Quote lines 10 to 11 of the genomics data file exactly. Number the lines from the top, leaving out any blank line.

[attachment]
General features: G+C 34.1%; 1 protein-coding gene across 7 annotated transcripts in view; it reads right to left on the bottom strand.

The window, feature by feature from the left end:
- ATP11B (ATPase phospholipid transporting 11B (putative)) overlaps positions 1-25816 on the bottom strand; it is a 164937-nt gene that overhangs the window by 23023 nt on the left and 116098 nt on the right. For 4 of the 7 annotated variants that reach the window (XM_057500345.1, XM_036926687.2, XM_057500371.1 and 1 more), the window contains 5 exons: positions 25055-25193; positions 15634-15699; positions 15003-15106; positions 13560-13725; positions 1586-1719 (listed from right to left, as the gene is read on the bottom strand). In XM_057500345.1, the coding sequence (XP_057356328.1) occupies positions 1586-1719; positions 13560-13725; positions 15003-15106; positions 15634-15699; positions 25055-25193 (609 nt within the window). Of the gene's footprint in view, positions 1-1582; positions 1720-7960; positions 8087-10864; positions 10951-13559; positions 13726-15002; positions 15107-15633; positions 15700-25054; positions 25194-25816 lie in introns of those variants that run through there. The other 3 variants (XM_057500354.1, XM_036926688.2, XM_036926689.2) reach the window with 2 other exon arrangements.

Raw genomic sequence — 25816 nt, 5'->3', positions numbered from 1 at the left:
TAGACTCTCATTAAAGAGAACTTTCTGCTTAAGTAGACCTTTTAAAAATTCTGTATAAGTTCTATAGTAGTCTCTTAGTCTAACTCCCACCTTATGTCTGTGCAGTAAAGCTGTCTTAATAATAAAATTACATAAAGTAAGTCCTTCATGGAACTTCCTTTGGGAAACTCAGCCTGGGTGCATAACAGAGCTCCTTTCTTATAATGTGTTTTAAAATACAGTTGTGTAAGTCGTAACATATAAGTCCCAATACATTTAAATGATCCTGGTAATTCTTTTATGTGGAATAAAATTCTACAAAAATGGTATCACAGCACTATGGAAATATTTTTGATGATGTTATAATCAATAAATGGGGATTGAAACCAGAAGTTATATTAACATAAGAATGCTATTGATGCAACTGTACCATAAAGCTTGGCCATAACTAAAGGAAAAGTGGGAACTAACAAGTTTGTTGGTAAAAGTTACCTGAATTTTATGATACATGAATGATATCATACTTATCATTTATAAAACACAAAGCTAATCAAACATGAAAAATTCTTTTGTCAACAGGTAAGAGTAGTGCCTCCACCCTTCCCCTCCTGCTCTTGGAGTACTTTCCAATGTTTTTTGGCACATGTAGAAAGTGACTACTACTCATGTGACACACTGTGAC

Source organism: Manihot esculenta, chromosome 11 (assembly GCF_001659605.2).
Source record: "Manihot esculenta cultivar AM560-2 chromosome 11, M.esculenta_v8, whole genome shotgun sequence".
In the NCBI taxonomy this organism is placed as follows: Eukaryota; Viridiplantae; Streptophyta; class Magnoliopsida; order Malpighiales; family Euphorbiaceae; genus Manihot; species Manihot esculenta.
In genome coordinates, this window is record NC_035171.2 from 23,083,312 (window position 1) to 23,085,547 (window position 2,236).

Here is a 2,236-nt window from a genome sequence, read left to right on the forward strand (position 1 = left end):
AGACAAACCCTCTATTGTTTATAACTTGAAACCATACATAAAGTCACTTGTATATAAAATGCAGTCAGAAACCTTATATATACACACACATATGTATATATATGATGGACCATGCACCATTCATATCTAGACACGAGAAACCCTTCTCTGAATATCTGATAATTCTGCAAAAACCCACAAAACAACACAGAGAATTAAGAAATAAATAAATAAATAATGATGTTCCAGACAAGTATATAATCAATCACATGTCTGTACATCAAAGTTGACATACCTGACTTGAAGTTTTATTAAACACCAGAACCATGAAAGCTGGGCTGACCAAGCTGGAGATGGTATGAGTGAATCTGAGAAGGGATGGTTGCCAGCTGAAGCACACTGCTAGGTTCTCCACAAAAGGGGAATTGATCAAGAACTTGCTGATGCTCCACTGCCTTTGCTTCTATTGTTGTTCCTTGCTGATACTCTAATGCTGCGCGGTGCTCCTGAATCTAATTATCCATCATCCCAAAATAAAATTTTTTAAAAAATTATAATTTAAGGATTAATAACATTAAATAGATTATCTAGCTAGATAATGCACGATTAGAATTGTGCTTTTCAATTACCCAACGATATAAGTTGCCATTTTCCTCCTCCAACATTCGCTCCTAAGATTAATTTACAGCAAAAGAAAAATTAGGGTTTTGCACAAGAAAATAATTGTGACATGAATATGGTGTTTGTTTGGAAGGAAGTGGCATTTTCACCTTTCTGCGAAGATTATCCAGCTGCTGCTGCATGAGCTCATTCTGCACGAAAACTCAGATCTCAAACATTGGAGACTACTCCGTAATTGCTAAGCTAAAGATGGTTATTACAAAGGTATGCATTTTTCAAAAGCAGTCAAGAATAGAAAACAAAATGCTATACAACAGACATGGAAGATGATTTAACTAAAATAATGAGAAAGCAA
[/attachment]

Here is a 2,236-nt window from a genome sequence, read left to right on the forward strand (position 1 = left end):
AGACAAACCCTCTATTGTTTATAACTTGAAACCATACATAAAGTCACTTGTATATAAAATGCAGTCAGAAACCTTATATATACACACACATATGTATATATATGATGGACCATGCACCATTCATATCTAGACACGAGAAACCCTTCTCTGAATATCTGATAATTCTGCAAAAACCCACAAAACAACACAGAGAATTAAGAAATAAATAAATAAATAATGATGTTCCAGACAAGTATATAATCAATCACATGTCTGTACATCAAAGTTGACATACCTGACTTGAAGTTTTATTAAACACCAGAACCATGAAAGCTGGGCTGACCAAGCTGGAGATGGTATGAGTGAATCTGAGAAGGGATGGTTGCCAGCTGAAGCACACTGCTAGGTTCTCCACAAAAGGGGAATTGATCAAGAACTTGCTGATGCTCCACTGCCTTTGCTTCTATTGTTGTTCCTTGCTGATACTCTAATGCTGCGCGGTGCTCCTGAATCTAATTATCCATCATCCCAAAATAAAATTTTTTAAAAAATTATAATTTAAGGATTAATAACATTAAATAGATTATCTAGCTAGATAATGCACGATTAGAATTGTGCTTTTCAATTACCCAACGATATAAGTTGCCATTTTCCTCCTCCAACATTCGCTCCTAAGATTAATTTACAGCAAAAGAAAAATTAGGGTTTTGCACAAGAAAATAATTGTGACATGAATATGGTGTTTGTTTGGAAGGAAGTGGCATTTTCACCTTTCTGCGAAGATTATCCAGCTGCTGCTGCATGAGCTCATTCTGCACGAAAACTCAGATCTCAAACATTGGAGACTACTCCGTAATTGCTAAGCTAAAGATGGTTATTACAAAGGTATGCATTTTTCAAAAGCAGTCAAGAATAGAAAACAAAATGCTATACAACAGACATGGAAGATGATTTAACTAAAATAATGAGAAAGCAA